Anyone following investment news over the last few years has had a front seat to the swashbuckling fluctuations of cryptocurrencies, principally bitcoin. Persistent coverage in the media has helped propagate a mixture of alarm, bewilderment, and speculative fever.
Away from the public spotlight, however, the meteoric rise of cryptocurrencies has caught governments and the private sector alike off guard when it comes to regulatory, law-enforcement, and corporate oversight. The gulf between crypto as an actively traded global currency and appropriate levels of regulatory oversight is, justifiably, a rapidly growing area of concern.
In the fog of war against cybercrime, corruption, and ransomware attacks, however, the answer may be hiding in plain sight. Perhaps by taking a closer look at the precise nature of bitcoin, among other cryptocurrencies, the solution can be found.
The Importance of Cryptocurrency Risk Management
Cryptocurrency has a distinct advantage over other forms of currency. Cash is too bulky and bank-to-bank transfers are heavily screened these days. As a result, seemingly overnight, the use of crypto for nefarious purposes is becoming nearly commonplace.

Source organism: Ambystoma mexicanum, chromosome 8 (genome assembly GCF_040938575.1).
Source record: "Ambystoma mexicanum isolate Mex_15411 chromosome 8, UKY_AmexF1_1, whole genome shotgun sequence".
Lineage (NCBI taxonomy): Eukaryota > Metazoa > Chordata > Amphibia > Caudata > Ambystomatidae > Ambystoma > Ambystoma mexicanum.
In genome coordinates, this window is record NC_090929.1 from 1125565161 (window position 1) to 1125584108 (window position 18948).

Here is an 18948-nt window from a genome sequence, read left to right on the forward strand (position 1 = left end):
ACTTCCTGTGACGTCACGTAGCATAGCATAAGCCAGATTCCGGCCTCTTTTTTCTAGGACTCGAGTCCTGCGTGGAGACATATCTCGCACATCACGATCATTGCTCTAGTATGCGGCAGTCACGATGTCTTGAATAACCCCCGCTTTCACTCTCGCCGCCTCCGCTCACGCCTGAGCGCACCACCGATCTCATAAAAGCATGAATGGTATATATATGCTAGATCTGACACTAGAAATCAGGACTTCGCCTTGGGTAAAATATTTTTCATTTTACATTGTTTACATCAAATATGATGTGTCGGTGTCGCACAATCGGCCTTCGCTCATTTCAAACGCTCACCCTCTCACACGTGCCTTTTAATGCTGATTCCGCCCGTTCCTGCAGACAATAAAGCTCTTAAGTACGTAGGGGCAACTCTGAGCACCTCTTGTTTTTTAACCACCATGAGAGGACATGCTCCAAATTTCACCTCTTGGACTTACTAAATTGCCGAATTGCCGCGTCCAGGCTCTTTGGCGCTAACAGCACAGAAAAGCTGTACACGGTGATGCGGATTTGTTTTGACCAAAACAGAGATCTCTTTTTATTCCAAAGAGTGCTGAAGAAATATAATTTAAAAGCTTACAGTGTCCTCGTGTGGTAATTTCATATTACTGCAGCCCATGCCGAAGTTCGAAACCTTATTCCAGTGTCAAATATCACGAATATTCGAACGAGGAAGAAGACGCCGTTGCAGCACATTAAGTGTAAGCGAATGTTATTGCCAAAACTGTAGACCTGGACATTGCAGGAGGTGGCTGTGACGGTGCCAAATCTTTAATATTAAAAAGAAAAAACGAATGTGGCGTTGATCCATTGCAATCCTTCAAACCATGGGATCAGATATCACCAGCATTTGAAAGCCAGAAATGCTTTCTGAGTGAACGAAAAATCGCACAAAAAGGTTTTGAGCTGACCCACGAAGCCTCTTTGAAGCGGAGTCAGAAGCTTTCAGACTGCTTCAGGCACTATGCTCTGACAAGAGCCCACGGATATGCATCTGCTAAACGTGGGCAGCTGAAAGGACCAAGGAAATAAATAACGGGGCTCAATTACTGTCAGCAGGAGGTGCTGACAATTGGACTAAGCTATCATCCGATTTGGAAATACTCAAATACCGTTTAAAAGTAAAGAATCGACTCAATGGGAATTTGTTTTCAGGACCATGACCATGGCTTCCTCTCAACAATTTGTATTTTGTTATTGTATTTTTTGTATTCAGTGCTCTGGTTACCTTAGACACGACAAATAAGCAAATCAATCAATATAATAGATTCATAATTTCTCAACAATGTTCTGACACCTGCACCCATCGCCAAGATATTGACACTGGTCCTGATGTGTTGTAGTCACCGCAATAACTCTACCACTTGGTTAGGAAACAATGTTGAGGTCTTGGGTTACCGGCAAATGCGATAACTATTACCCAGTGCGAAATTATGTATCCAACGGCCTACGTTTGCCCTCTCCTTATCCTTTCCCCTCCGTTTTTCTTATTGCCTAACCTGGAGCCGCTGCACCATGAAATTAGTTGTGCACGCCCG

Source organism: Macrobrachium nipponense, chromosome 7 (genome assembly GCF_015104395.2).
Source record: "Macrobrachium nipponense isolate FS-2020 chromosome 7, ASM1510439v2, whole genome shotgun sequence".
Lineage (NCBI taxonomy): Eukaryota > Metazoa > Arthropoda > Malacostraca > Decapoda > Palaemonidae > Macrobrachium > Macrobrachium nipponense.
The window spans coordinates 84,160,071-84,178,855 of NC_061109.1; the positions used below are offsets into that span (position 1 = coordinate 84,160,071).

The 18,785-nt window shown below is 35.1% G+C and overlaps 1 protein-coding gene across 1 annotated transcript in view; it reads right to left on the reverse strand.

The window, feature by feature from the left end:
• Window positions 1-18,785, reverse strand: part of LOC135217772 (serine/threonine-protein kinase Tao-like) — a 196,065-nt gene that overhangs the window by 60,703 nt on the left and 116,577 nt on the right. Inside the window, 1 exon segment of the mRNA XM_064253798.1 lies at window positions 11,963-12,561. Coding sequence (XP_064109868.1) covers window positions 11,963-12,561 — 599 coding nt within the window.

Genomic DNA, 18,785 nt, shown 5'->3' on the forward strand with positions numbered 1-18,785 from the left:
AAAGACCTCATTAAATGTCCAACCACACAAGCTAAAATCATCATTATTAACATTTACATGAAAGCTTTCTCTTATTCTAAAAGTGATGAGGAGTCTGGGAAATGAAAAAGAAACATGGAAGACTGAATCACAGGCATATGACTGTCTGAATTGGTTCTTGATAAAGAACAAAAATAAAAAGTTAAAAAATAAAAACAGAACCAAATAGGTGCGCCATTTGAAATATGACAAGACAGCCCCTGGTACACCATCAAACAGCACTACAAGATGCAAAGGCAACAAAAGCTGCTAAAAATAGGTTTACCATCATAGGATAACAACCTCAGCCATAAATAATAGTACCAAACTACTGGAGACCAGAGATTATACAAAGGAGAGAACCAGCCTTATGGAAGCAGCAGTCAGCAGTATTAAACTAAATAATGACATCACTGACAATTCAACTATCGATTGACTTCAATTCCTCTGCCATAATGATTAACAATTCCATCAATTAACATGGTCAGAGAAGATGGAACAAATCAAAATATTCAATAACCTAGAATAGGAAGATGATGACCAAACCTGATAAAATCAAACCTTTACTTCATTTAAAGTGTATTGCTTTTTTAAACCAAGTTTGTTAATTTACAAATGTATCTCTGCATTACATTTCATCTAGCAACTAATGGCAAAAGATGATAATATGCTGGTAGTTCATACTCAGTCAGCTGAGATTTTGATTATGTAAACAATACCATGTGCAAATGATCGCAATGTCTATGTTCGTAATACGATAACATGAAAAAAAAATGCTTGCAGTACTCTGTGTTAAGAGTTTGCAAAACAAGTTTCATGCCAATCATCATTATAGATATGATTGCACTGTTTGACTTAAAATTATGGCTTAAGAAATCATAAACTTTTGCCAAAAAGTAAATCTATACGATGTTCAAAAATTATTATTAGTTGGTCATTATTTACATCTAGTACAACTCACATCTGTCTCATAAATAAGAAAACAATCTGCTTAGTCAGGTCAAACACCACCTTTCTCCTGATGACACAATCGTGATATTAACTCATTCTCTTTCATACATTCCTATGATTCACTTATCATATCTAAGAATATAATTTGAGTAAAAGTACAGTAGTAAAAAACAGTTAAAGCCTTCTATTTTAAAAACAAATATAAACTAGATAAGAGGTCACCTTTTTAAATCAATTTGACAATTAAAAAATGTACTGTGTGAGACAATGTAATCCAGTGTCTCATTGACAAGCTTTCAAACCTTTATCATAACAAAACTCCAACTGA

Another, more looming concern is “big-game ransomware.” Crypto’s asymmetrical advantage (for now, at least) is periodically thrust into public view every time a major financial breach or ransomware attack comes along with a demand for ransom to be paid in crypto.
The hack of Colonial Pipeline, coupled with a demand that the ransom be paid in bitcoin, demonstrated once again the potentially lethal scenarios threatening US critical infrastructure. The attack also calls attention to the critical importance of robust cryptocurrency risk management. On top of that, crypto is also a significant threat for tax evasion.
All at once, corporate and governmental entities are facing an enormous, ever-changing puzzle, and the dilemma boils down to this:
- Preventing cryptocurrencies from becoming a perennial threat to critical infrastructure systems, large businesses worldwide, and the global financial system at large
- Guardedly accommodating crypto’s protean nature and its growing popularity among the law-abiding population as a currency for legitimate uses
Presently, cryptocurrencies are positioned as the de facto technique for moving assets tied to illegal activities. But it is possible to imagine a resolution of the current state of affairs. Doing so requires setting aside current concepts of cryptocurrency risk management and deconstructing the problem to analyze its constituent components, where the answer will most likely be found.
The use of crypto in ransomware and money laundering schemes is not occurring unchecked, of course. Many state regulatory and law enforcement bodies worldwide have been diligent in exposing cybercrimes and prosecuting offenders, particularly where its use is most concentrated. Case in point: Latin America.